Risk management is and always will be an integral aspect of life. This is especially evident when seeing life as a massive web of cause (activity), consequence (reaction), and 'risk' as the deviation from the ideal. I believe that approaching risk in this manner may be liberating because it enables us to forsake activity labeling in favor of considering the uncertainty of established outcomes. For a risk-taker, thinking in these terms reinforces the internal locus of control and contributes to the development of a focus on risk controls and management.
The preceding paragraph emphasizes the critical nature of risk assessment. However, understanding which risks considering is beneficial and necessary if risks are to be detected and handled effectively. The following paragraphs will detail what we believe to be some of the most significant new risks confronting financial institutions. I am reminded of a comment attributed to the late Donald Rumsfeld (former US Secretary of Defense): "Unknown unknowns—the things we don't know we don't know to tend to be the most difficult." We want to shed some light on some of the 'Unknown unknowns' by highlighting some of our top risk patterns below.
The insights are based on a survey by Avantage.
Modeling Pre-Existing Risk
With all of the disruptions caused by contemporary technology, listing well-established risk categories may come as a surprise. However, the requirement for risk modeling effectiveness enhancements is becoming increasingly critical. Particularly in light of persistent regulatory demands, a growing emphasis on 'risk forecasting' (in the aftermath of the Covid-19 Pandemic), and the need for enhanced scenario planning. Only over 20% of CROs indicated that their organizations had sophisticated scenario testing skills in a recent CRO study (Avantage Reply – 2021). Additionally, as rules evolve, numerous audit cycles, compliance, and stress scenarios get more complicated, organizations will need to work harder to stay current.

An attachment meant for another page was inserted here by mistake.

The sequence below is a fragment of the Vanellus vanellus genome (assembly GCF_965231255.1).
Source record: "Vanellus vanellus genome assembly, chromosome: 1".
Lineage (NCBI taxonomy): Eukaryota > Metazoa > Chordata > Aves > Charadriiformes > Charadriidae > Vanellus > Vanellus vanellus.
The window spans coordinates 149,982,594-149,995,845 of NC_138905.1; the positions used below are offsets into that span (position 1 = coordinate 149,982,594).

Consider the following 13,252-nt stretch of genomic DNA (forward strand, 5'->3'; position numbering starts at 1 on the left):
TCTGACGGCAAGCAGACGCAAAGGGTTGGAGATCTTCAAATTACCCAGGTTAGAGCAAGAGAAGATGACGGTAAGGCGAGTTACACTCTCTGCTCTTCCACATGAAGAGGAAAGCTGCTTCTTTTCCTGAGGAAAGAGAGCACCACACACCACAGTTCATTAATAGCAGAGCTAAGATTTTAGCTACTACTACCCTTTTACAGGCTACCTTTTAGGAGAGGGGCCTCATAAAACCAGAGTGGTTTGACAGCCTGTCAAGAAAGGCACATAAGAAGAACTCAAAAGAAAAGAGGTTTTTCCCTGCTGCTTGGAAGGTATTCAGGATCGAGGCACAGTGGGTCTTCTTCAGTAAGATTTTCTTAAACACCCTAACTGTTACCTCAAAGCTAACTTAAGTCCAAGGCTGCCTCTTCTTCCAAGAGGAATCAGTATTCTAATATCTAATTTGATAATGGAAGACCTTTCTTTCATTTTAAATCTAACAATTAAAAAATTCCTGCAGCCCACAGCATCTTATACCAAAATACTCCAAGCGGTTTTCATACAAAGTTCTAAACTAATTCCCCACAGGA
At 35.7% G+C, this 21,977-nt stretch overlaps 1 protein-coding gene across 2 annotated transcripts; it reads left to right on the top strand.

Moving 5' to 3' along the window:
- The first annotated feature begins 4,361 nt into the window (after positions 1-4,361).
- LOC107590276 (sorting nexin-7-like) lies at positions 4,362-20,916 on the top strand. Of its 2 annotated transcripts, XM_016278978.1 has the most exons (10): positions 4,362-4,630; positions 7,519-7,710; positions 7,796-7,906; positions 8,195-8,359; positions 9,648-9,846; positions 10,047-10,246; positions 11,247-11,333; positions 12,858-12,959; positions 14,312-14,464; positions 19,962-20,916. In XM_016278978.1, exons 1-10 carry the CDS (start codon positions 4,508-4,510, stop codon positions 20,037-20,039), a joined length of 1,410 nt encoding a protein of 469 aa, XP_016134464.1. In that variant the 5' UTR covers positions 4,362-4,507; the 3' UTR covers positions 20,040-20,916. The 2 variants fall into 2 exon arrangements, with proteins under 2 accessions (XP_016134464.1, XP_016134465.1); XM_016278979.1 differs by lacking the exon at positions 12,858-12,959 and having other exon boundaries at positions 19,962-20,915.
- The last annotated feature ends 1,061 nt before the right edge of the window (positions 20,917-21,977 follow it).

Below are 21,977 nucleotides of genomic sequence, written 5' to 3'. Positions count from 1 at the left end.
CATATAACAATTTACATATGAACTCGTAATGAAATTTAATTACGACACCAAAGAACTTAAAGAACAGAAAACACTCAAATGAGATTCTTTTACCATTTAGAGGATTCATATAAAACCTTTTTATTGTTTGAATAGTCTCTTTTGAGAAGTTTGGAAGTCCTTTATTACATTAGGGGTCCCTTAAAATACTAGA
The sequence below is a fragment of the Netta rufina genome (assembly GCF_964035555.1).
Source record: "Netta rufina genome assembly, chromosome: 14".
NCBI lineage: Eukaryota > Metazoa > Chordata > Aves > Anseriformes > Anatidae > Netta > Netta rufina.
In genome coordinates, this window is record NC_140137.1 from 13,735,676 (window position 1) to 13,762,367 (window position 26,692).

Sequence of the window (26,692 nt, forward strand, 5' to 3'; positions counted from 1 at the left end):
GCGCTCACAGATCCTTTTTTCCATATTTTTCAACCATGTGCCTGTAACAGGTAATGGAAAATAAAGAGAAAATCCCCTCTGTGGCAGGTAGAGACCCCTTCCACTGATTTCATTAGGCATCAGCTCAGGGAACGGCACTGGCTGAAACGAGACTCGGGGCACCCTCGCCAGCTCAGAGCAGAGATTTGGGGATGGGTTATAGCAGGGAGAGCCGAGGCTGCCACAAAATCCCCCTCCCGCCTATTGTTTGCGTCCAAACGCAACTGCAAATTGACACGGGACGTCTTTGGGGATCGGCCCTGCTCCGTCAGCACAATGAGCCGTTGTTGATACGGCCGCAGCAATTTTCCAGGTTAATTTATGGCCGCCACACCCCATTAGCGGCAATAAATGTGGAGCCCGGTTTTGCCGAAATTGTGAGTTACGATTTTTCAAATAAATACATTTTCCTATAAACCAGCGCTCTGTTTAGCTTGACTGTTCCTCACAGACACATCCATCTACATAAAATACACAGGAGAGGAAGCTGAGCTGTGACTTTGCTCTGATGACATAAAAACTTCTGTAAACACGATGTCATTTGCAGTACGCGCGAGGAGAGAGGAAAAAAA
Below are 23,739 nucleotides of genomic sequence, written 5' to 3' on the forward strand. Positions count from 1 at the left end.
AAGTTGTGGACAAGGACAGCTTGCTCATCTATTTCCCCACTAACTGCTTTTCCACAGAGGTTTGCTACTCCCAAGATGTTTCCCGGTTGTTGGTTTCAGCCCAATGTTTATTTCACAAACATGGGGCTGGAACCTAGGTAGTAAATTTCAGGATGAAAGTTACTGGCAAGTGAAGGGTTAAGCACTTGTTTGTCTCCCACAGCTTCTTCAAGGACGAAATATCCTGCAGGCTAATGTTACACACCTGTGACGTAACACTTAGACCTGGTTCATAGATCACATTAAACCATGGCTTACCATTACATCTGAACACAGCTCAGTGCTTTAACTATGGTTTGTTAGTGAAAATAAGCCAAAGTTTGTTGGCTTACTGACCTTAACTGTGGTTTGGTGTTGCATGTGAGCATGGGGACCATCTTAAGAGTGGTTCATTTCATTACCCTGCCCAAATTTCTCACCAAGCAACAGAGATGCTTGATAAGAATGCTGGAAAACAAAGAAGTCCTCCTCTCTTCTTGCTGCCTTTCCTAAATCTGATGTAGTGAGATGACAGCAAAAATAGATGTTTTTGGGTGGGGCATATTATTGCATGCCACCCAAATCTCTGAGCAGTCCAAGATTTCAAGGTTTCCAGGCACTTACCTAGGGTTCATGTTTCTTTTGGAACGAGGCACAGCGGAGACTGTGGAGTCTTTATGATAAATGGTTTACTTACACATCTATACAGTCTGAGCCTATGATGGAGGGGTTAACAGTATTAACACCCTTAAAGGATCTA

Cyber security breaches continue to rise in frequency and severity. The Covid-19 outbreak has resulted in substantial shifts in consumer and criminal behavior, necessitating agility on the part of IT teams in addition to perhaps increasing fiscal challenges. For businesses, investment in this area has never been more vital, both for compliance efficiency and consumer expectations management. Additionally, fast cloud adoption combined with the increased pace with which businesses must innovate will continue to enhance cyber security danger levels.
Social and Environmental Governance (ESG)
Unlike its predecessor, 'Corporate and Social Responsibility (CSR), ESG encompasses political, social, and financial goals and provides financial institutions with some tangible benefits. Sufficiently so that regulators at both the Prudential Regulatory Authority (PRA) in the United Kingdom and the Prudential and Resolution Control Authority (ACPR) in France have deemed it essential to implement a 'climate risk' stress testing exercise. We anticipate that this will continue to gain importance since Avantage Reply's CRO survey revealed that "just 35% of respondents had a formal, documented climate change and ESG risk management strategy in place."
Machine Learning/Artificial Intelligence/Emerging Technologies
The magnitude and velocity of technological advancement are self-evident. Moore's law continues to be shown and is at risk of being surpassed. Beyond Moore's law's impacts, there is a more powerful element known as Wright's law, which 'predicts cost drop as a function of cumulative output.' We anticipate that this phenomenon will continue to deflate technology costs, resulting in more technology application and acceptance in areas such as active risk detection and monitoring, regulatory compliance, and business insight creation and analytics. Earlier manifestations of this trend led to businesses investing in more cost-effective data storage (bigger) and processors (faster). Explaining in part the present use of cloud computing.
Risks That Are Not Financial at Risk (NFR)
Curiously, I've always considered the term NFR to be rather deceptive, given any risk type might hurt a firm's balance sheet. While measuring the impact is not always an easy process. Quantification and estimate continue to be a significant issue and potential. This was particularly obvious during the Covid-19 outbreak, which showed a significant deficiency in many organizations' capacity to assess possible operational resilience weaknesses.
When respondents were asked (through the Advantage Reply CRO survey): "If interdependencies and vulnerabilities for each critical business service resource have been identified." Around 34%, a particularly high percentage, either strongly disagree (10%) or disagree (24%). We think that the consequences of rising demand and regulatory scrutiny on Third-Party Risk Management (TPRM), reputational risk, and organizational ways of working (WoW) will keep NFR relevant for years to come.
Finally, the pressures on businesses to achieve more with less are rising all the time. Risk operations are under pressure to reduce costs and improve efficiency. We remain positive, though, about the available prospects. Particularly for organizations ready to actively embrace the changes that emerge from the aforementioned risk trends. Organizations must prioritize both understanding and mitigating these tendencies.